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Friday, January 23, 2009

Tasty Lamb for Less: S.F.'s Halal Butchers

Posted By on Fri, Jan 23, 2009 at 10:56 AM

click to enlarge lamb_rib_roast.jpg
It's an open secret that halal markets offer some of the tastiest meat around, often at prices lower than you'll find even at Costco. I've learned from talking with the butchers that the animals are often grass-fed and come from farms in the Central Valley. Lambs and goats are brought in whole, and most of the innards are available.

This week I bought a 2.5-pound bone-in lamb rib roast for $10. I told the butcher, who didn't speak much English, to leave it whole. He took it over to the bandsaw anyway, and thinking he intended to slice it into chops, I called out to him to stop. I took the roast home, rubbed it with two tablespoons of ras el-hanout (recipe follows) mixed with two teaspoons of salt, wrapped it in plastic, let it sit in the fridge for a few hours, roasted it at 350 degrees to an internal temperature of 145 degrees, wrapped it loosely in foil to hold the heat, and let it sit for ten minutes before serving.

click to enlarge cutting_board_RIP.jpg
When I went to carve the roast, I realized that the butcher had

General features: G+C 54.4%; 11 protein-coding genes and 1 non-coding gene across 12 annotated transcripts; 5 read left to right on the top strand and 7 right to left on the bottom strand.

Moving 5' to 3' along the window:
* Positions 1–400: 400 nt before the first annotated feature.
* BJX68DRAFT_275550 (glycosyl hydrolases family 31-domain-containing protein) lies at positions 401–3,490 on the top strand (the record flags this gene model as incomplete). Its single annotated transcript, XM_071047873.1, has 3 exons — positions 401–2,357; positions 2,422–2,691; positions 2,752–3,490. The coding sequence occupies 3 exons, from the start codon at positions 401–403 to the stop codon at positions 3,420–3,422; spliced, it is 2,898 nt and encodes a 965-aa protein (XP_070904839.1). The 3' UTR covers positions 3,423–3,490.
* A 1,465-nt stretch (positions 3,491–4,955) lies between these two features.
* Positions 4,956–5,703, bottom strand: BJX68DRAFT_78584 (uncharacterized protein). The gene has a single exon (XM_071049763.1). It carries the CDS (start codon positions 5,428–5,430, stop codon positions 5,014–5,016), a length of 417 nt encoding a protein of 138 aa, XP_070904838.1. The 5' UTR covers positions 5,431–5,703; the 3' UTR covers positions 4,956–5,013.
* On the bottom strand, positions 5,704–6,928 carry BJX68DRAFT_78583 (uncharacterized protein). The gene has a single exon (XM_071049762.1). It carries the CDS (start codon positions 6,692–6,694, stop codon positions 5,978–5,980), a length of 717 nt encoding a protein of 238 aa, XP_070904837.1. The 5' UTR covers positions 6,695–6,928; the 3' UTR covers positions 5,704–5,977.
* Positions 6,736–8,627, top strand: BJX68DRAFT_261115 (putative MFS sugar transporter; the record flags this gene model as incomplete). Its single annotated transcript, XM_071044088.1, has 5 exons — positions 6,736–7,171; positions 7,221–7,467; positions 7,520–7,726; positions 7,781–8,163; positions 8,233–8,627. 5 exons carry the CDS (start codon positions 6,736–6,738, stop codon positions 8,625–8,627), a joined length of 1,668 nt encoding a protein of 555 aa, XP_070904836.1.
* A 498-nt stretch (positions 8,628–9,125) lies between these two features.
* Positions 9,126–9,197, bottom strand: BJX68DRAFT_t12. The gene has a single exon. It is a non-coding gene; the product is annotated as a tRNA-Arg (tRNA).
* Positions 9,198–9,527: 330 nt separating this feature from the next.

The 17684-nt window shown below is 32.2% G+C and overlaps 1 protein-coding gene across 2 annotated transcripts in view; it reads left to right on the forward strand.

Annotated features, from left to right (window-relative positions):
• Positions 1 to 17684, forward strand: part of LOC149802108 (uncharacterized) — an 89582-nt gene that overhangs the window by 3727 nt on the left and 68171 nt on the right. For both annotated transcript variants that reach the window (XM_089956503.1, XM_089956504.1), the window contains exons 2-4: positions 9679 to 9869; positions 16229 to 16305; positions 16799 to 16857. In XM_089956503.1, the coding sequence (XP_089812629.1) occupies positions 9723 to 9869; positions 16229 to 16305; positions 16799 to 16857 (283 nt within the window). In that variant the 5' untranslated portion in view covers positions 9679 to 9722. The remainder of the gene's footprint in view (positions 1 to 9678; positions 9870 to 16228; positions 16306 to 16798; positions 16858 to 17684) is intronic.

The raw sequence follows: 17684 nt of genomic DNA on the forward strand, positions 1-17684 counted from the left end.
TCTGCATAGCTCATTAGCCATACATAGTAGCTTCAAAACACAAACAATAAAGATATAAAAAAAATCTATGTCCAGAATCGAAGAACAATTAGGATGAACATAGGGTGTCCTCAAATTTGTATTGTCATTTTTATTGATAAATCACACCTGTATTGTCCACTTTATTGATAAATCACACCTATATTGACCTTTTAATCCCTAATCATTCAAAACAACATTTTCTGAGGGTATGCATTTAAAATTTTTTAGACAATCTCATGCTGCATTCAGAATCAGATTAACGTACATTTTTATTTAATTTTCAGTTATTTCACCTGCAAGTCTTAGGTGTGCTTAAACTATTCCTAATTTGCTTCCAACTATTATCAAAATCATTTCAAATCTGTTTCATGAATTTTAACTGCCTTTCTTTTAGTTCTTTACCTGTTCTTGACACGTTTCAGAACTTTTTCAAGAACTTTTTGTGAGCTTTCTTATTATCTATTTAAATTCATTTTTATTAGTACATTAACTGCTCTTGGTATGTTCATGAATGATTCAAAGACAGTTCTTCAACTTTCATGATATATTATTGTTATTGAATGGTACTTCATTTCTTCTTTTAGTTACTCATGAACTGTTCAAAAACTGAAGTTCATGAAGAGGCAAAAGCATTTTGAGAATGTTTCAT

probably intended only to saw through the chine bone to separate the

ribs. I was able to chop through it with my cleaver, but in the

course of doing that I killed one of my cutting boards. Oops.

Ah, well. My

guests had some extra entertainment, the lamb was a hit, and I learned

two lessons: Let the butcher cut the chine (I knew that, damn it), and if you're going to

break bones with your cleaver, do it on a board that sits flat on the counter, not on one with feet.

San Francisco's Halal Butchers
Queen of Sheba, 1100 Sutter (at Larkin), 567-4322
Salama Halal Meat, 604 Geary (at Jones), 474-0359
For customer reviews and information on halal butchers elsewhere, see

Ras el-Hanout

6 tsp. ground coriander
8 tsp. ground cumin
2 tsp. herbs de Provence
2 tsp. salt
1-1/2 tsp. hot chile powder
1 tsp. ground allspice
1 tsp. ground black pepper
1 tsp. ground cinnamon
1 tsp. paprika
1/2 tsp. ground cloves
1/2 tsp. cayenne
1/2 tsp. ground anise

Mix thoroughly. Makes about half a cup (enough to fill a tall spice jar).

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Robert Lauriston


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